Also Read – 5 Technical Screener Websites for Technical Analysis in India

How to use charts for Technical Analysis of Stocks?

There are multiple charts and pattern involved while doing TA of stocks. In this post, I will share information about three widely used charts.

#1. Line Chart

Line chart is plotted by joining closing prices of any stock or index. They can be prepared by checking closing prices on monthly, weekly and even hourly basis. A dot is placed for each closing price and the various dots are then connected by a line. The line chart is used for observing trade. This chart is prepared by considering only closing price and does not take into account open, high and low. Example of a Line chart is given below.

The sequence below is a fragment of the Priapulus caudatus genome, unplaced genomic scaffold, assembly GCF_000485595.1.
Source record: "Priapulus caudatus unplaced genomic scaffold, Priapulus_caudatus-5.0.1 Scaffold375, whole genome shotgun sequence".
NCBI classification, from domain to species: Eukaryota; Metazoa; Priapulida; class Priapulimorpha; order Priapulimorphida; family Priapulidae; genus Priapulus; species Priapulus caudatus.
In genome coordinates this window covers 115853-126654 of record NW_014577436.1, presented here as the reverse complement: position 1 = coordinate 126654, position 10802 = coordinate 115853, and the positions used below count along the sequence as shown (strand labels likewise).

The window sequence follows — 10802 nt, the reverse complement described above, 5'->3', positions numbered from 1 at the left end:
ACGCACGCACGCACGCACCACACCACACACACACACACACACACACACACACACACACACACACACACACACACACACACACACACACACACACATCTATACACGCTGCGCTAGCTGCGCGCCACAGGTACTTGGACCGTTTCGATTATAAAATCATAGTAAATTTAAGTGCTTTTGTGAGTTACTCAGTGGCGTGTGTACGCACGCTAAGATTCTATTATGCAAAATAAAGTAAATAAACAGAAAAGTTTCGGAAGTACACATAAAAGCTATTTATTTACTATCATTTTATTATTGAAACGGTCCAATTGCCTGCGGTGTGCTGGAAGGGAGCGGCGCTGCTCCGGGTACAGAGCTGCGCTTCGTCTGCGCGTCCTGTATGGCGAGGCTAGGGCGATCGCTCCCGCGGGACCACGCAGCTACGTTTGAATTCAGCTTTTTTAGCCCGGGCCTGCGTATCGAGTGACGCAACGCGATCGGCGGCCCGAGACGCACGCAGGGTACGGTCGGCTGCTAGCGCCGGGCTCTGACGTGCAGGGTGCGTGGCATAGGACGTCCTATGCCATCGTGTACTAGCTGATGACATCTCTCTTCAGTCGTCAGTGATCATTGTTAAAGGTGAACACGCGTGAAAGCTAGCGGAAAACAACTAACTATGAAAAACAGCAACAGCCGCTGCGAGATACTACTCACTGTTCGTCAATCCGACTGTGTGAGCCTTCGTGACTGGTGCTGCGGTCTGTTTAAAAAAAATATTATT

line chart technical analysis

#2. Bar Chart

The bar chart is a slightly improved version of the line chart. This chart considers high, low, open and close. Instead of dots here bars are used for drawing chart. This bar has three components. The central line for indicating high and low. Left tick mark and right tick mark to show open and close. Example of one bar chart is given below. The complexity in this chart is higher.

bar chart technical analysis

#3 Candlestick Chart

The candlestick chart uses famous Japanese Candlestick Charting Techniques. This technique is famous among many traders. In bar chart, we have seen that open and the close prices are shown by a tick on the left and the right sides of the bar respectively, however, in a candlestick the open and close prices are displayed by a rectangular body – Candle.